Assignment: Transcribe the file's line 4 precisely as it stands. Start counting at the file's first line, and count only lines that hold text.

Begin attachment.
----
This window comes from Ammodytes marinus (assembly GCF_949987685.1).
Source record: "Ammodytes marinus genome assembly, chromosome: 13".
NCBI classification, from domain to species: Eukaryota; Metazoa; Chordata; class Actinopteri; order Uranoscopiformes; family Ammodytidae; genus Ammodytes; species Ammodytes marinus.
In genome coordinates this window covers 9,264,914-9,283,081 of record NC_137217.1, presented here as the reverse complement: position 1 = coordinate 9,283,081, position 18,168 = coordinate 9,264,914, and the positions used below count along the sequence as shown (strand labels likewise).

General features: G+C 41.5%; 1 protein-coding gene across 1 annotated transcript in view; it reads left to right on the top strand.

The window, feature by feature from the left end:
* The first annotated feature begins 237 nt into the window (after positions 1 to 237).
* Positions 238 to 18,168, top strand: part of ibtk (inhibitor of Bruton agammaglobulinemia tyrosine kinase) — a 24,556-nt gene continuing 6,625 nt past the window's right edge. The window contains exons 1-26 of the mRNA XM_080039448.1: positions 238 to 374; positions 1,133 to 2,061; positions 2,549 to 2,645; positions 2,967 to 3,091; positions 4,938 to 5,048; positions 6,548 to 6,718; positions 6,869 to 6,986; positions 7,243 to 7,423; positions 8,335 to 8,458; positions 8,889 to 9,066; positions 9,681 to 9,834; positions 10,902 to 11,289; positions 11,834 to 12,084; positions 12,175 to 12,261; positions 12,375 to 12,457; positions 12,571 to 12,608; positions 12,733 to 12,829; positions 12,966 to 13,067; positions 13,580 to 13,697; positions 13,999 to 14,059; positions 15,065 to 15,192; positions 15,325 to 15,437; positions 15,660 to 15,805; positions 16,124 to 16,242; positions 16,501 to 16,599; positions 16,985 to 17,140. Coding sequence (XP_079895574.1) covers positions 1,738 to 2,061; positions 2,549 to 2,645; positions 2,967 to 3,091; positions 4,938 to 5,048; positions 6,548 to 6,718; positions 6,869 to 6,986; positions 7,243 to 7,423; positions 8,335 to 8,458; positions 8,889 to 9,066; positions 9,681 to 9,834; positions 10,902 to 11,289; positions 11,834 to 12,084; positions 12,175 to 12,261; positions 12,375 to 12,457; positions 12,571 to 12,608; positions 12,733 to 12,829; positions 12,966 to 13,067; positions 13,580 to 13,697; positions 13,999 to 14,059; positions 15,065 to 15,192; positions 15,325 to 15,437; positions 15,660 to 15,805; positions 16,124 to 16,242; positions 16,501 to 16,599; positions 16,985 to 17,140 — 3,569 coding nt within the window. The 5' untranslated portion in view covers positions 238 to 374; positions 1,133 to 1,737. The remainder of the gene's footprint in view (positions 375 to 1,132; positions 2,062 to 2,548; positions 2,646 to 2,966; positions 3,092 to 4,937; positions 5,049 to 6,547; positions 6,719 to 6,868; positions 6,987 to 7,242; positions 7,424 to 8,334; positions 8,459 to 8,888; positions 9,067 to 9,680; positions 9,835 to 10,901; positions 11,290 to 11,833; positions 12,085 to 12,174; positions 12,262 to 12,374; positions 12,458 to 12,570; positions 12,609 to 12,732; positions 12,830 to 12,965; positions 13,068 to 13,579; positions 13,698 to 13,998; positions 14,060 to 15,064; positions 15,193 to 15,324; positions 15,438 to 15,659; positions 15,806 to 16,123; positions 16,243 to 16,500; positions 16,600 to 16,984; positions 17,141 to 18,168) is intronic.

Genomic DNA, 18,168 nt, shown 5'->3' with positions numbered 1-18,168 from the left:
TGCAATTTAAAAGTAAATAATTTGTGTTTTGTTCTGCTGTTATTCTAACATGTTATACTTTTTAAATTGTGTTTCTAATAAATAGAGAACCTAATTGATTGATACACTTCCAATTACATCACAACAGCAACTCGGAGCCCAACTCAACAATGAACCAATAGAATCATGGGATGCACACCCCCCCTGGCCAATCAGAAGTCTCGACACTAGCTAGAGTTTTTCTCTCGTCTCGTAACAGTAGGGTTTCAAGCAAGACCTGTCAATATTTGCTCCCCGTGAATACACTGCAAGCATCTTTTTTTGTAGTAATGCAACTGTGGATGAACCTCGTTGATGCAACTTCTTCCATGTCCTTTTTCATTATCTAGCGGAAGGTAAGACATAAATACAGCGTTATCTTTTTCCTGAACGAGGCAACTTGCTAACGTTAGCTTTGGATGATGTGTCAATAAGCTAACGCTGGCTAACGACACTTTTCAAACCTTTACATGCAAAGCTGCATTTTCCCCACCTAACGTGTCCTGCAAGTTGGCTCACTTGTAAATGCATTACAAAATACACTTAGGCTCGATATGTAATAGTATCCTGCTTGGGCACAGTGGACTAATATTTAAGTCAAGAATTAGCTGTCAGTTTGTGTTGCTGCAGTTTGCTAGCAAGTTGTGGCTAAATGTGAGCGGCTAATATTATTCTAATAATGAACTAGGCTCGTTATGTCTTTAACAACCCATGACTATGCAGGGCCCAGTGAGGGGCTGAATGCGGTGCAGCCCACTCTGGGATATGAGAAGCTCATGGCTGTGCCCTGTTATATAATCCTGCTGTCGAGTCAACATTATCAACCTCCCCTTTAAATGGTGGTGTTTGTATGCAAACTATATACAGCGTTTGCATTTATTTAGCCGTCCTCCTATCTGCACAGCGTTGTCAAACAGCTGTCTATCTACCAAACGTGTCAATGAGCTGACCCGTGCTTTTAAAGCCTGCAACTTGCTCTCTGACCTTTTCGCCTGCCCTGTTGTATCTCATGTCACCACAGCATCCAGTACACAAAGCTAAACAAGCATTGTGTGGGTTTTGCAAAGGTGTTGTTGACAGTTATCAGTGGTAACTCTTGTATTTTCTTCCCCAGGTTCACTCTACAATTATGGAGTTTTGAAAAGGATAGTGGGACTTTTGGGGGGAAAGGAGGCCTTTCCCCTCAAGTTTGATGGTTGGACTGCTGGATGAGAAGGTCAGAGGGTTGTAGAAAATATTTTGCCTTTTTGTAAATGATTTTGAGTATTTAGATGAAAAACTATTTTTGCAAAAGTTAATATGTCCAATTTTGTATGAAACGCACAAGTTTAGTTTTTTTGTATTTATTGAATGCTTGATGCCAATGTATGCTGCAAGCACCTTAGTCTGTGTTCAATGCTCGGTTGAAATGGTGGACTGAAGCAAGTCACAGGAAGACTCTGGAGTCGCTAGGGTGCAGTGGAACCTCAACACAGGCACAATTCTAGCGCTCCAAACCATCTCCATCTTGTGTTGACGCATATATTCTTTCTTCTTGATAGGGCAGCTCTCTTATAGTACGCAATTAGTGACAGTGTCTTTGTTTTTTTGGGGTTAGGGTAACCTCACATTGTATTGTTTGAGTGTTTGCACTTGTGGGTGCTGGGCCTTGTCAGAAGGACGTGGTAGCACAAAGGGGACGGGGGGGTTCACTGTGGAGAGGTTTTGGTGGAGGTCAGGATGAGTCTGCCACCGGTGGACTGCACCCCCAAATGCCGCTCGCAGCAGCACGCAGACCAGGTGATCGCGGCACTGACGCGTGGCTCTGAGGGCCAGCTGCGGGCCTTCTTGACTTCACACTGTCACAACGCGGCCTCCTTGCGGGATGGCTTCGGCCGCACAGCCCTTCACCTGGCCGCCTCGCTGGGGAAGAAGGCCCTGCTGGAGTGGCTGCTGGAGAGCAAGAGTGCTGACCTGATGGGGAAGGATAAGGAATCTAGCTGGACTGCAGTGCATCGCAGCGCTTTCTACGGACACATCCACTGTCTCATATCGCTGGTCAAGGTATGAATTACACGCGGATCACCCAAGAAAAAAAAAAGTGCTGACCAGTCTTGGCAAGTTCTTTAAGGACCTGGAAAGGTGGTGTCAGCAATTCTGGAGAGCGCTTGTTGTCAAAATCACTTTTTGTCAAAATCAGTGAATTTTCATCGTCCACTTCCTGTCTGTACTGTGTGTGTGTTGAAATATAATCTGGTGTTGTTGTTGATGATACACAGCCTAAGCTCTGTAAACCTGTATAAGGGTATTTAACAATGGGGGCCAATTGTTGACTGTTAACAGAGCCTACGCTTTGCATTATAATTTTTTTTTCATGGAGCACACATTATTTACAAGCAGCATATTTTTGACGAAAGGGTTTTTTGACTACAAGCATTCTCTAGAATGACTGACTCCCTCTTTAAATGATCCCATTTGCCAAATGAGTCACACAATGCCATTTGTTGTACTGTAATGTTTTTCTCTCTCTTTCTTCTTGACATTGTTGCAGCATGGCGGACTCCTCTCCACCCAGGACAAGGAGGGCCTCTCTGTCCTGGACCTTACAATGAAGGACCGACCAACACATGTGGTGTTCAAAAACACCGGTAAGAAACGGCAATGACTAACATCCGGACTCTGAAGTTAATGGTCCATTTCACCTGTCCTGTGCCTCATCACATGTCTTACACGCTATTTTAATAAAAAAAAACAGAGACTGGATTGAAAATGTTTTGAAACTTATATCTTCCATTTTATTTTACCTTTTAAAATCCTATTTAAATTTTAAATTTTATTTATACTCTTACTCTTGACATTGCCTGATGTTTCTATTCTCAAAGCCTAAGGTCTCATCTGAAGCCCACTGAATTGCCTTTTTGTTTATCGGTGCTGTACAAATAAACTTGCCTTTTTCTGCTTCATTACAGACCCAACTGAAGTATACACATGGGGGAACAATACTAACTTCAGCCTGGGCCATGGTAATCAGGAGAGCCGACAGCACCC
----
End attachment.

In genome coordinates this window covers 9,264,914-9,283,081 of record NC_137217.1, presented here as the reverse complement: position 1 = coordinate 9,283,081, position 18,168 = coordinate 9,264,914, and the positions used below count along the sequence as shown (strand labels likewise).